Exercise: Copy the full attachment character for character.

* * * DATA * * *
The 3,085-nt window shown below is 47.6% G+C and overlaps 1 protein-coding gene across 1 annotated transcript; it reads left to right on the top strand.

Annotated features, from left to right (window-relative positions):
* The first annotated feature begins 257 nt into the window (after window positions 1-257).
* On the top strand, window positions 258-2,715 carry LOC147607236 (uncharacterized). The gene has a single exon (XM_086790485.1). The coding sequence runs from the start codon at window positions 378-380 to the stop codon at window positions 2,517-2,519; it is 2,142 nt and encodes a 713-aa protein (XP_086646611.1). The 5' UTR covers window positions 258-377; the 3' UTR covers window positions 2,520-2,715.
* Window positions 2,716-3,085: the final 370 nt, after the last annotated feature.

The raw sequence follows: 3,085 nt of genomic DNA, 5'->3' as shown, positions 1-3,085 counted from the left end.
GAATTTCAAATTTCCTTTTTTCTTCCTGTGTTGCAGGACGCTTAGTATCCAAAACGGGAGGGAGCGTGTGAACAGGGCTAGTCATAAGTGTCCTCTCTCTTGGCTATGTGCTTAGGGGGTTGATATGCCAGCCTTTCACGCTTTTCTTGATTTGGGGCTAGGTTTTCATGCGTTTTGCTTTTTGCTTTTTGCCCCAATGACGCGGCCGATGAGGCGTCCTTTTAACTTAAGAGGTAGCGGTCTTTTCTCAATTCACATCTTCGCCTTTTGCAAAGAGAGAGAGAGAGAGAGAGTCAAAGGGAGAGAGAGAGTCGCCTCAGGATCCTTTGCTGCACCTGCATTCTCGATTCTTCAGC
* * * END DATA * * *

The 3,085-nt window shown below is 47.6% G+C and overlaps 1 protein-coding gene across 1 annotated transcript; it reads left to right on the top strand.

Annotated features, from left to right (window-relative positions):
* The first annotated feature begins 257 nt into the window (after window positions 1-257).
* On the top strand, window positions 258-2,715 carry LOC147607236 (uncharacterized). The gene has a single exon (XM_086790485.1). The coding sequence runs from the start codon at window positions 378-380 to the stop codon at window positions 2,517-2,519; it is 2,142 nt and encodes a 713-aa protein (XP_086646611.1). The 5' UTR covers window positions 258-377; the 3' UTR covers window positions 2,520-2,715.
* Window positions 2,716-3,085: the final 370 nt, after the last annotated feature.

The raw sequence follows: 3,085 nt of genomic DNA, 5'->3' as shown, positions 1-3,085 counted from the left end.
GAATTTCAAATTTCCTTTTTTCTTCCTGTGTTGCAGGACGCTTAGTATCCAAAACGGGAGGGAGCGTGTGAACAGGGCTAGTCATAAGTGTCCTCTCTCTTGGCTATGTGCTTAGGGGGTTGATATGCCAGCCTTTCACGCTTTTCTTGATTTGGGGCTAGGTTTTCATGCGTTTTGCTTTTTGCTTTTTGCCCCAATGACGCGGCCGATGAGGCGTCCTTTTAACTTAAGAGGTAGCGGTCTTTTCTCAATTCACATCTTCGCCTTTTGCAAAGAGAGAGAGAGAGAGAGAGTCAAAGGGAGAGAGAGAGTCGCCTCAGGATCCTTTGCTGCACCTGCATTCTCGATTCTTCAGC